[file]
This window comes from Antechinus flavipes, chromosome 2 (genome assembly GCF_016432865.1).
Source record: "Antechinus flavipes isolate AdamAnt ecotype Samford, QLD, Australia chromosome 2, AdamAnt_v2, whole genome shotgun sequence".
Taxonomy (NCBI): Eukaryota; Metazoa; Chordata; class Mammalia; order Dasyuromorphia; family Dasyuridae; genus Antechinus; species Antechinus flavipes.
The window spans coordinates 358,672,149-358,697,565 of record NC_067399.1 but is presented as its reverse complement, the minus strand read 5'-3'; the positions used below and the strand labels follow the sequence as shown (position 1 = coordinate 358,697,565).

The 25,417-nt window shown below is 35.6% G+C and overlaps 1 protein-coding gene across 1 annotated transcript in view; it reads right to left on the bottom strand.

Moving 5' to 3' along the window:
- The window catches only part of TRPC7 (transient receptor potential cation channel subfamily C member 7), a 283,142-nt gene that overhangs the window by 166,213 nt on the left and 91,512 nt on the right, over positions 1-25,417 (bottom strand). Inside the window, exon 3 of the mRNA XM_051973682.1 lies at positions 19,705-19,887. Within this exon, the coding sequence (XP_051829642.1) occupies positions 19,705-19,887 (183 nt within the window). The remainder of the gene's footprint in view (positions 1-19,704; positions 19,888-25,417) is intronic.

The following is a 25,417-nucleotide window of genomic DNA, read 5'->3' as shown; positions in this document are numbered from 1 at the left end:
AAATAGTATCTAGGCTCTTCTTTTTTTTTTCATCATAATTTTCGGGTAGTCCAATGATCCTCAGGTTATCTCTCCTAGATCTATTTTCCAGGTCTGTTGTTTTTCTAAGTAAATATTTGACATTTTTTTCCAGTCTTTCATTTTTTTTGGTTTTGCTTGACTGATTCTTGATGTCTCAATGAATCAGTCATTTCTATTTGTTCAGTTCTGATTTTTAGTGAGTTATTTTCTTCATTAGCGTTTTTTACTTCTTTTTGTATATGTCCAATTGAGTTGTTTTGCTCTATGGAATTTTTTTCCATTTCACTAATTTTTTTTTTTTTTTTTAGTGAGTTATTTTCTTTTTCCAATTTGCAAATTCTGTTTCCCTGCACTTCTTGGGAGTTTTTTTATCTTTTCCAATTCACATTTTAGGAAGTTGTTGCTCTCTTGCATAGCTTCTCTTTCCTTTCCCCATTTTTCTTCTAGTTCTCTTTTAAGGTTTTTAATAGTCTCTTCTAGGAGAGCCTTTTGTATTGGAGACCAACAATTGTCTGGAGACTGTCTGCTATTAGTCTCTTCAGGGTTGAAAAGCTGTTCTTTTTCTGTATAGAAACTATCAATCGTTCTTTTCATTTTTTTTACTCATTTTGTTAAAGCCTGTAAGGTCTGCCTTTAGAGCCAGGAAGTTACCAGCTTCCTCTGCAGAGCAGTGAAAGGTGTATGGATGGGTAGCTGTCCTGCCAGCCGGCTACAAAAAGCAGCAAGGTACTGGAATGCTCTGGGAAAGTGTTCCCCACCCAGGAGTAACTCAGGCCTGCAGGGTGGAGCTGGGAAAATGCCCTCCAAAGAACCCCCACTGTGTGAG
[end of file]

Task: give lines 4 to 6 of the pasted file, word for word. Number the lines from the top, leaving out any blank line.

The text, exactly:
The window spans coordinates 358,672,149-358,697,565 of record NC_067399.1 but is presented as its reverse complement, the minus strand read 5'-3'; the positions used below and the strand labels follow the sequence as shown (position 1 = coordinate 358,697,565).

The 25,417-nt window shown below is 35.6% G+C and overlaps 1 protein-coding gene across 1 annotated transcript in view; it reads right to left on the bottom strand.

Moving 5' to 3' along the window: